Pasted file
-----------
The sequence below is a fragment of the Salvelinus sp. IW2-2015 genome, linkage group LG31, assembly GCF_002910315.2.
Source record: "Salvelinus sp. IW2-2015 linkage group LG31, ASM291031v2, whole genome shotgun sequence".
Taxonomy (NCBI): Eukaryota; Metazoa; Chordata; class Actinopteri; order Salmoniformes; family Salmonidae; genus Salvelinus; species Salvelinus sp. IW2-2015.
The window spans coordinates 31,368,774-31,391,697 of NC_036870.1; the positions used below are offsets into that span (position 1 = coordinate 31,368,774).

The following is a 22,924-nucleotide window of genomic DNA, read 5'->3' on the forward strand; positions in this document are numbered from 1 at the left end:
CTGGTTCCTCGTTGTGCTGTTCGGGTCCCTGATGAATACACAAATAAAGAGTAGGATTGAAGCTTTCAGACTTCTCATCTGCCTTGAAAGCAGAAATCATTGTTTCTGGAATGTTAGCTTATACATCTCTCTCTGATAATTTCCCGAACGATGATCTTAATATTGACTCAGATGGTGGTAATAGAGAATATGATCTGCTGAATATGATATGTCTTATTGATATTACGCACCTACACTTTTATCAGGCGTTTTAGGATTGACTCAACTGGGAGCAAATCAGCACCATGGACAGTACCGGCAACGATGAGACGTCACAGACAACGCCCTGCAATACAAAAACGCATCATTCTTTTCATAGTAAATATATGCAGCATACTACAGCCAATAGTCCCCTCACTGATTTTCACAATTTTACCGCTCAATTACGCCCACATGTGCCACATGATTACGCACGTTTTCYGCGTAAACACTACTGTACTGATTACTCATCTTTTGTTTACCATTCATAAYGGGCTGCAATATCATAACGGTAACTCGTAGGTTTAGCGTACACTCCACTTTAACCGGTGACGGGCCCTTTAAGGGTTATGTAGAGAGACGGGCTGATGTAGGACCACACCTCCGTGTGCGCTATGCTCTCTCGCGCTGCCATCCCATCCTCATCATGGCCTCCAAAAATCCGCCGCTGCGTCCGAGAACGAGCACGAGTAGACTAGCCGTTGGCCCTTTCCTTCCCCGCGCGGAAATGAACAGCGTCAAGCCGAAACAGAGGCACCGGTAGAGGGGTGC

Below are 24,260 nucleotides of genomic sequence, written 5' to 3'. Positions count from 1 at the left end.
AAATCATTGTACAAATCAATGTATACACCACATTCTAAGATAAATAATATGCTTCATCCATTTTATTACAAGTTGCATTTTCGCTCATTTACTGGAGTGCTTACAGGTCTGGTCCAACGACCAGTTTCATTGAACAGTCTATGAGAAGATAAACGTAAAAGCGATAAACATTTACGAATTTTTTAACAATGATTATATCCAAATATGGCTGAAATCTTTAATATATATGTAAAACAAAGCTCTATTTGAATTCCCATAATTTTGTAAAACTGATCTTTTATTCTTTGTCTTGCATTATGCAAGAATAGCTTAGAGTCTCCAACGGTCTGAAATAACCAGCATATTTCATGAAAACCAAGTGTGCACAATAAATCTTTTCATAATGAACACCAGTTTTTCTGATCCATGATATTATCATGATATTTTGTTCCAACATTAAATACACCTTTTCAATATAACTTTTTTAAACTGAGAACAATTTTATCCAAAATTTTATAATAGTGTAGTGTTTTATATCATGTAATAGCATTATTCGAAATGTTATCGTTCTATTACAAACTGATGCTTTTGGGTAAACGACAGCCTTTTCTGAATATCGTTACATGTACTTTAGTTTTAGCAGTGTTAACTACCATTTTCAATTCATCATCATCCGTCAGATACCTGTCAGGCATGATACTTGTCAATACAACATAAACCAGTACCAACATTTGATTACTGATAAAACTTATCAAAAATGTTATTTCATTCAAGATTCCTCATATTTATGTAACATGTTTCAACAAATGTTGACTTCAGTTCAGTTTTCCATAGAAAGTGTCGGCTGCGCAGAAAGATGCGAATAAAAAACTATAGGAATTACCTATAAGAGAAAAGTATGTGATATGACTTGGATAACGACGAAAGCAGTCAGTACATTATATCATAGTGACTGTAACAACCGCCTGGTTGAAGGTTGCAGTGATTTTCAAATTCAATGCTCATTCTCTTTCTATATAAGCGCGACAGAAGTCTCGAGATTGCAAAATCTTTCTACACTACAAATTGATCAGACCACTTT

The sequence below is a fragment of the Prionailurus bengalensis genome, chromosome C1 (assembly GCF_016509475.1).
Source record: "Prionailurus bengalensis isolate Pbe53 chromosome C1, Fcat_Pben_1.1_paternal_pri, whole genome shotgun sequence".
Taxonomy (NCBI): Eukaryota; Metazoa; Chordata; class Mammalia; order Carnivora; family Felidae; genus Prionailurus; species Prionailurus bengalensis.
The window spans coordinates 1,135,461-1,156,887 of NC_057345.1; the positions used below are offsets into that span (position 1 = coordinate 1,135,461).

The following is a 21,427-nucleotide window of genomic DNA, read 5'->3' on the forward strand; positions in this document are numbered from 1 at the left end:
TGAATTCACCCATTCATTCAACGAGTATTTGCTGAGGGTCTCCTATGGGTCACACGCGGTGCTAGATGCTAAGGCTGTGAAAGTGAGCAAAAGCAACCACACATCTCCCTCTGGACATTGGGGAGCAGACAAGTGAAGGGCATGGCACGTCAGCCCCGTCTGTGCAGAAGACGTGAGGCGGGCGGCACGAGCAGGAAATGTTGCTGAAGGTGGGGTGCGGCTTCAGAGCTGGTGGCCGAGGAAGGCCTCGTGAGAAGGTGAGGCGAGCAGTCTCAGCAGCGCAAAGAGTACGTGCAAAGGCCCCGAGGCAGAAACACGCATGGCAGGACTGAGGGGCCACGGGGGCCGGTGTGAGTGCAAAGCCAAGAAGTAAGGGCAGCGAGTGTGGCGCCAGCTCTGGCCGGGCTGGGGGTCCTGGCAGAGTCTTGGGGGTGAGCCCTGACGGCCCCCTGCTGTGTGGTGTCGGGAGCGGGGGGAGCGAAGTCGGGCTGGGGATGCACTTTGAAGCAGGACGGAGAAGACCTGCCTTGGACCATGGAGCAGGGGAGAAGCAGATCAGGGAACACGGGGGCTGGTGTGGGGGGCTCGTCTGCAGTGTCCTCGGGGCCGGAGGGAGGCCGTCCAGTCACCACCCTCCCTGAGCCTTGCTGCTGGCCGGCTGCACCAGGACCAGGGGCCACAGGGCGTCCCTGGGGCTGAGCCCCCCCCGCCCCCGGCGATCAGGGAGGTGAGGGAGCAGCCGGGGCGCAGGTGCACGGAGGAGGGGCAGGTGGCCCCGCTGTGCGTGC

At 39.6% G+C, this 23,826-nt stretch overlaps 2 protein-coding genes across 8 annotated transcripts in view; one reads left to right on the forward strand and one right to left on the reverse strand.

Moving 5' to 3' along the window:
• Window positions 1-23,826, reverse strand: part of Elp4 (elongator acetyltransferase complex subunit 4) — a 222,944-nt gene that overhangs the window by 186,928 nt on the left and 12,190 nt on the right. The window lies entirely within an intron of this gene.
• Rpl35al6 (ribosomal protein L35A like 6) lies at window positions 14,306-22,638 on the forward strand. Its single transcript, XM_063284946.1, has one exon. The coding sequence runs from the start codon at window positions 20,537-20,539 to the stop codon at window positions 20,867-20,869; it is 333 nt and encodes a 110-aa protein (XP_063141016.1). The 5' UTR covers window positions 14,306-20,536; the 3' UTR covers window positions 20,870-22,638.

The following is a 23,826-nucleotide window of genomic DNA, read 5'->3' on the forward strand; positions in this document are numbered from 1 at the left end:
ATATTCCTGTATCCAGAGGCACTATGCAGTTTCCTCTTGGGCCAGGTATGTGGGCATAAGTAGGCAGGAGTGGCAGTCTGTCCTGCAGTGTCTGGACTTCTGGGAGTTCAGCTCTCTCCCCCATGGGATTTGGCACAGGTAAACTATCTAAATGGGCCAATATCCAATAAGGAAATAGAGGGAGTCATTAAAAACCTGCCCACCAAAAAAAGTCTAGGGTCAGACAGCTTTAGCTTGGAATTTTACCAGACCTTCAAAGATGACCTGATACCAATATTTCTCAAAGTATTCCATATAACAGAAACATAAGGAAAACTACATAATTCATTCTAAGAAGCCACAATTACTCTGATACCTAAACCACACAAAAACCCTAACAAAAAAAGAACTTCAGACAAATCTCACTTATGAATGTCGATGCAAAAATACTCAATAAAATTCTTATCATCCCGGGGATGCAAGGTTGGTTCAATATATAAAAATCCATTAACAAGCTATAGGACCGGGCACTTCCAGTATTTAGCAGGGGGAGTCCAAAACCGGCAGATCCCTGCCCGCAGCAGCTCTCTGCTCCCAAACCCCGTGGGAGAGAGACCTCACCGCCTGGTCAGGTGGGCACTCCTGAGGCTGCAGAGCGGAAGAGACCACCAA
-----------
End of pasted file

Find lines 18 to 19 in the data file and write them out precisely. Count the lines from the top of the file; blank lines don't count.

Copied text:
• Rpl35al6 (ribosomal protein L35A like 6) lies at window positions 14,306-22,638 on the forward strand. Its single transcript, XM_063284946.1, has one exon. The coding sequence runs from the start codon at window positions 20,537-20,539 to the stop codon at window positions 20,867-20,869; it is 333 nt and encodes a 110-aa protein (XP_063141016.1). The 5' UTR covers window positions 14,306-20,536; the 3' UTR covers window positions 20,870-22,638.

The following is a 23,826-nucleotide window of genomic DNA, read 5'->3' on the forward strand; positions in this document are numbered from 1 at the left end: